The Art Of Outlining — 1

Christian Writer Training Course 2, Lesson 2

The next thing to do is to make an outline. This should always be brief yet sufficiently clear. There should always be a suitable introduction, an informative and absorbing body, and a challenging end. The structure (in theory) would look something like the following.

1-Introduction.
2-Body
3-Conclusion.

The body of the article should contain the points that you want to stress. These points should be limited to as few as possible. Most writers show the tendency to pile point upon point till they reach infinity, with several sub-points attached to each point. While this might give them some mental satisfaction, or even pride, the practice is foolish.

The average reader cannot keep that many points, or their intricate relationship with each other, in his head. You should therefore use only three to five points in the body of your writing, unless you are going to write it for a bunch of your classroom students. Three points is optimum and five is about the maximum. If you think that you have more than five points for inclusion, many things could be wrong with you. Either you are overenthusiastic (because of your inexperience) or you have unnecessarily split the subject into too many points.

Yet another reason could be that you have chosen too broad a subject. If that is so, and if you have a great desire to use all those points, then split up your write-up into two or more articles.

Thus, the theoretical outline of a properly designed article would look something like:

1-Introduction
2-Body
    A-Point no.1
    B-Point no.2
    C-Point no.3
3-Conclusion

This is only a guideline, and not a rigid rule. Other approaches are also possible. What is important is to keep the outline COMPACT. Look at another compact outline below.

1-Introduction
2-Point no.1
    A-Subpoint no.1
    B-Subpoint no.2
3-Point-2
    A-Subpoint no.1
    B-Subpoint no.2
4-Conclusion

So far the above outline is only theoretical. In practice you should write down what these points are and what the emphasis of the introduction and conclusion are going to be.

Once this much is done, you must collect all the information on this subject that you can. You might at first be baffled about how to collect such information, but I assure you that if you go in the right direction you will get so much information that you will never be able to use all of it.

One of the best sources of information is books. You can look into your own collection (if you have one), ask other book lovers, go to a public library, or even go to any other kind of library. Most people tend to under estimate and even downgrade these sources of information, but a writer should not be too foolish to do that. Even if the library in your city is too small or too outdated, you should still visit it to see what it has to offer you. Do not worry about what it does not have to offer; what’s important is what it HAS got. Never underestimate the value or importance of a source.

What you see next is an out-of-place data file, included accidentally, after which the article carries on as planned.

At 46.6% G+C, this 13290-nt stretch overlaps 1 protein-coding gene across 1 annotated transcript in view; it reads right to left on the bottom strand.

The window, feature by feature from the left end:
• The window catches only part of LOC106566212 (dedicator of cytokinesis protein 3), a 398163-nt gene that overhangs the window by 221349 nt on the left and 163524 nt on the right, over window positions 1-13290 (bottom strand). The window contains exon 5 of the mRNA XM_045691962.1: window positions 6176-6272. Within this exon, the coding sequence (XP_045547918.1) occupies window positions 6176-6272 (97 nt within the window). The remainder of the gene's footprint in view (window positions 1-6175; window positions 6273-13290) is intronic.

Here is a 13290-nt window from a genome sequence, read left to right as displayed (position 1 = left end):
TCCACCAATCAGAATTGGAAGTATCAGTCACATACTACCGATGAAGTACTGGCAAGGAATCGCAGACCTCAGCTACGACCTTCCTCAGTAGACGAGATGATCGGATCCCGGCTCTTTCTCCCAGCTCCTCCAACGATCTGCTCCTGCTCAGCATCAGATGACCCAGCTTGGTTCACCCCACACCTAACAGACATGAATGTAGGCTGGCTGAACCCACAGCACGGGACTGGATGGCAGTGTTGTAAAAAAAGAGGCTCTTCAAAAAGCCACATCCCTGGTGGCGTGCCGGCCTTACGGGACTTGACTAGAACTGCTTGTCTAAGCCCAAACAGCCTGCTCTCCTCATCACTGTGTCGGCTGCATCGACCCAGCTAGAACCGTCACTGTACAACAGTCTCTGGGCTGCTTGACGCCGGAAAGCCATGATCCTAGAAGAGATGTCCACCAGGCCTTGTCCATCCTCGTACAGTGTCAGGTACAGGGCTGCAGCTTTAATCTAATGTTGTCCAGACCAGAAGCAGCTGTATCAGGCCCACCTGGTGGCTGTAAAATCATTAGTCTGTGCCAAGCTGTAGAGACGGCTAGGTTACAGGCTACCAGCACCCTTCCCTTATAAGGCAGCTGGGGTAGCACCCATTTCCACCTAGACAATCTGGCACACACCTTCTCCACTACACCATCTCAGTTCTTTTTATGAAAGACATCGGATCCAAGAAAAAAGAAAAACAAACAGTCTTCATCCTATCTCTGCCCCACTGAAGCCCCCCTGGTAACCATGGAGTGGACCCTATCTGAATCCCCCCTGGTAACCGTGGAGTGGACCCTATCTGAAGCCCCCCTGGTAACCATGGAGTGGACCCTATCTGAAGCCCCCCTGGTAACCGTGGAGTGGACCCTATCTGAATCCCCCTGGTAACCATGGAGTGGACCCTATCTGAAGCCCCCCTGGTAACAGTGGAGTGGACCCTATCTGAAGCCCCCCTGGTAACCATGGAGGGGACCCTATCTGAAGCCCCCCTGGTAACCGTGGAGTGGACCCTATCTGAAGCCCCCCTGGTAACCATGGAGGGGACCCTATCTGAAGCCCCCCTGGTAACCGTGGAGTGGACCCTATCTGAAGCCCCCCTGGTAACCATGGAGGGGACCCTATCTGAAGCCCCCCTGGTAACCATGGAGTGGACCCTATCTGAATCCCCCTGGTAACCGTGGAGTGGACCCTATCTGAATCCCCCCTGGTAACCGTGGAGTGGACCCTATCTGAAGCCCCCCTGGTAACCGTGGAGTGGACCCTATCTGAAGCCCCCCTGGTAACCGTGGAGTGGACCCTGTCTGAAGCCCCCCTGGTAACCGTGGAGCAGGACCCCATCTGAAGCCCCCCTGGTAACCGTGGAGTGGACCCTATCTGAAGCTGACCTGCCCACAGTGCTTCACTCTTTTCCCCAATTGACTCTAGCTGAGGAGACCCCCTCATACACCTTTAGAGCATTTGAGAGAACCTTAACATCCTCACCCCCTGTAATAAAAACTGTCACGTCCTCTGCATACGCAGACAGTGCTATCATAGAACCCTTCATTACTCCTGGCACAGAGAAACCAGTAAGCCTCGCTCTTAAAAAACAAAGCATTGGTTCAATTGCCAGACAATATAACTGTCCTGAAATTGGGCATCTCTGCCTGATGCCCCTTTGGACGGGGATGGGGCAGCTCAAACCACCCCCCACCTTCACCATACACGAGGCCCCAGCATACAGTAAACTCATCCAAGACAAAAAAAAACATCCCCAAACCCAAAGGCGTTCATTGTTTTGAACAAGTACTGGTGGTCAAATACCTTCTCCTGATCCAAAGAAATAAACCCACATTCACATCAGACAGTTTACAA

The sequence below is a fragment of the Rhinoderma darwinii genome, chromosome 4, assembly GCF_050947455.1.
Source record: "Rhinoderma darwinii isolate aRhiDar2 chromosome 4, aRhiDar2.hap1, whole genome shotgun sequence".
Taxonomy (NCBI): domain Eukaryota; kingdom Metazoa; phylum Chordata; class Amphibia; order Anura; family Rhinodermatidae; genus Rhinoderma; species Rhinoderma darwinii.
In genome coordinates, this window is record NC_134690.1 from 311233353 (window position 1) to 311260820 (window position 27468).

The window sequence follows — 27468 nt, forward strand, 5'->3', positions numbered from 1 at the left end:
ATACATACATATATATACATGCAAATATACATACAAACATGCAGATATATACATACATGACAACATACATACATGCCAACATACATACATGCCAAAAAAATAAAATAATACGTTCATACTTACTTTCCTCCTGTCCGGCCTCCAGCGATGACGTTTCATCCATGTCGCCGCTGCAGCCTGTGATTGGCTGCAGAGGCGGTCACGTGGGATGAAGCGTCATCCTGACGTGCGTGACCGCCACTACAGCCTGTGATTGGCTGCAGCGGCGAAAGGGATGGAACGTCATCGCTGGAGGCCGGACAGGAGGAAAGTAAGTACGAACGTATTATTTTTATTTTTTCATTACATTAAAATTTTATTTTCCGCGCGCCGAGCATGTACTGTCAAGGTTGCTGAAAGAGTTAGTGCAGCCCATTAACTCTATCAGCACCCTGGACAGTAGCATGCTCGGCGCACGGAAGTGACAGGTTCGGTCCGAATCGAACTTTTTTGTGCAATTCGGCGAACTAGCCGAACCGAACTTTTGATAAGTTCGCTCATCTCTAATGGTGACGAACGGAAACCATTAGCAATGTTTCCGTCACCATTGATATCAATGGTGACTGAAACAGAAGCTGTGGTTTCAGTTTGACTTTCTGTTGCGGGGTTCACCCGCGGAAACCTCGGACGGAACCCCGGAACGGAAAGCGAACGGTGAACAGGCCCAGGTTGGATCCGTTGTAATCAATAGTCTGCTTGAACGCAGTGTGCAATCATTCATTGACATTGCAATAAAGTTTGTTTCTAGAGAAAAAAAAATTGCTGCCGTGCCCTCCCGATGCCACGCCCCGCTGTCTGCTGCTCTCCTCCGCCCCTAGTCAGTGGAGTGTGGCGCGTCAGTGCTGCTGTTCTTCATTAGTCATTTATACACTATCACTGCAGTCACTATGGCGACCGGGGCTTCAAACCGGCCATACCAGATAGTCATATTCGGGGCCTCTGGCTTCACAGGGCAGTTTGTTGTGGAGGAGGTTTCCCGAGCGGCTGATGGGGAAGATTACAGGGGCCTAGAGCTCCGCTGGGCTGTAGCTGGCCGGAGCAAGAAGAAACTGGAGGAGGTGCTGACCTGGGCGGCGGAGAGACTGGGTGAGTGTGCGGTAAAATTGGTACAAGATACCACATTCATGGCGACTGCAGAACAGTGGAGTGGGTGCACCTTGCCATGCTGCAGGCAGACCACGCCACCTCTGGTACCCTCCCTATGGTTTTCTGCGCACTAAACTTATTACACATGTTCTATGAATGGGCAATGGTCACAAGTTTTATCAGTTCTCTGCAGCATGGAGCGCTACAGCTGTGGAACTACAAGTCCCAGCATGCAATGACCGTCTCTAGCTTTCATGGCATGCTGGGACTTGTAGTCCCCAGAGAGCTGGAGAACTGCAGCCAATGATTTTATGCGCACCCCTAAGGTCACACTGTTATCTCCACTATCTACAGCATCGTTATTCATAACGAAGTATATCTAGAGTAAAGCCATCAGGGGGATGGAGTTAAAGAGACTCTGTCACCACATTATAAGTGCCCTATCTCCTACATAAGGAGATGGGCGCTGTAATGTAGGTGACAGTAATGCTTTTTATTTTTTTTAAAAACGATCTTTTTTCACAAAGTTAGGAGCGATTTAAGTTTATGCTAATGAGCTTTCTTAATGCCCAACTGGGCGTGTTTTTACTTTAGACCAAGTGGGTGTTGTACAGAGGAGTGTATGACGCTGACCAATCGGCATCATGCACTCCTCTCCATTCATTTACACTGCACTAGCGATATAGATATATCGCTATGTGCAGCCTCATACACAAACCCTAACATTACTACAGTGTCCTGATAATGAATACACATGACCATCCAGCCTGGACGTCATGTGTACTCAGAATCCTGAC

Once this much information is available, you might sometimes want to modify the outline. Feel free to make any change that you deem necessary at this stage. Further, if you feel that you should expand the outline by adding a few more sentences to each line, then do so freely.

Once all this is over, you are ready to write. Start as soon as you can, and write your first draft as FAST as you can. Even if your mind prompts you to make changes here and there, do not pause. This is time to put the article on to paper, not for correction, polishing or amplification.

Once the first draft is ready, you should read the entire article carefully and make whatever changes, additions, and deletions you want. You will notice several omissions, unnecessary repetitions, and abrupt statements, and you should iron them all out. This is now your semi-final draft and this should be sent for publication only if there is a pressing need. If there is no such emergency then keep it away for few days and work on some other article. After a reasonable break, read the article once again and make whatever corrections come to your mind.

At no stage should you compromise with this process of writing because all compromise affects quality. On the other hand, this is not a rigid guideline, and therefore you should feel free to modify this process occasionally to suit your special needs.

The above discussion is complete in itself, but to give you a greater understanding of the process I have included a detailed example in the next section. Once you see a writer in action, you should feel greater confidence to do the job yourself.

If A Battle Can Be Won Without A Plan, An Article Can Be Produced Without An Outline  !!

3 comments for “The Art Of Outlining — 1

  1. Cephas Makombe
    July 18, 2008 at 4:09 pm

    I really would love to do this course but I just dont know how to go about it to register. Please help

  2. Oleva Velbroek
    August 21, 2008 at 10:09 am

    This is really good! I am so motivated.

  3. Rev. James
    October 7, 2008 at 6:06 am

    I get it, So our out lines are the beging to end

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